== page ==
Why Some People Think All the World’s Music is Tuned WRONG

This week’s Ongoing History of New Music episode is all about musical conspiracies, a real tinfoil hat kind of show. One of the things that will be discussed is the issue of how our music is tuned incorrectly according to the natural world. This is the great “432 Hz vs 440 Hz” conspiracy. More on the show anon, but to get you prepped for it, here’s an article that explains what’s the issue is.

Would you believe that there is a conspiracy theory about the way we tune musical instruments? And that this theory even involves the Nazis, chakras, and whatnot? No? Then sit down and enjoy perhaps the most ridiculous conspiracy theory of all times.

To understand what all the fuss is about, we need a little bit of historical background. As you probably know, musical instruments need to be tuned. When you turn a tuning peg on a string instrument or adjust the length of the tube of a wind instrument, it makes it sound a little bit higher or lower.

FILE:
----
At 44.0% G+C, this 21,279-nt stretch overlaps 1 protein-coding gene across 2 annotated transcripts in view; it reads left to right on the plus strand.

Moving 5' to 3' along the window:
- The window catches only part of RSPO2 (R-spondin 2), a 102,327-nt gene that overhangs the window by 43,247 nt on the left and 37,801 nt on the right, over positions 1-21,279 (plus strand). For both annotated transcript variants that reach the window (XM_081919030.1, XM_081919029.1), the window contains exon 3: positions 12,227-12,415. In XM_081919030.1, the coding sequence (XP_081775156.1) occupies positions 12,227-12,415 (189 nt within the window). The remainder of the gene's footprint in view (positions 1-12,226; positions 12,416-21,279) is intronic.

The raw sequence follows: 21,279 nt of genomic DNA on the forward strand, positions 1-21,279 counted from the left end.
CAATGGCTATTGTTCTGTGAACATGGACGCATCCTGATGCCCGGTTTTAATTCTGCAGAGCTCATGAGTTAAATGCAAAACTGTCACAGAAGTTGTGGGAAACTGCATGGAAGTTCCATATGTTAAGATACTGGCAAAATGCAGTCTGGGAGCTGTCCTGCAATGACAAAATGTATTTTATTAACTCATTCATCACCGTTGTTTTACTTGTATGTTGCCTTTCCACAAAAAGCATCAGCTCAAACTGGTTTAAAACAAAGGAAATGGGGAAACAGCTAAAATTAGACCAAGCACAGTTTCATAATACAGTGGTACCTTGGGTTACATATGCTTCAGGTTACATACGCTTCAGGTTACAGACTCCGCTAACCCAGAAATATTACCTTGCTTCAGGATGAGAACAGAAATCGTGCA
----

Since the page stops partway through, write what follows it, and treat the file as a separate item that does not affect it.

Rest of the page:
For different instruments (and even different strings of one instrument) to sound good together, they all have to produce the same tone (same pitch) when they play the same musical note (e.g. A).

The usual way to specify a tuning is to give the frequency of the note A4. The modern standard is A = 440 Hz, where Hz is a unit meaning “per second”, so “440 Hz” refers to 440 vibrations per second (such as those of a string). To tune to this frequency, a musician would either listen to a tone played by some tuning device and tune by ear or use an electronic tuner.

Read on.

Alan Cross

is an internationally known broadcaster, interviewer, writer, consultant, blogger and speaker. In his 30+ years in the music business, Alan has interviewed the biggest names in rock, from David Bowie and U2 to Pearl Jam and the Foo Fighters. He’s also known as a musicologist and documentarian through programs like The Ongoing History of New Music.

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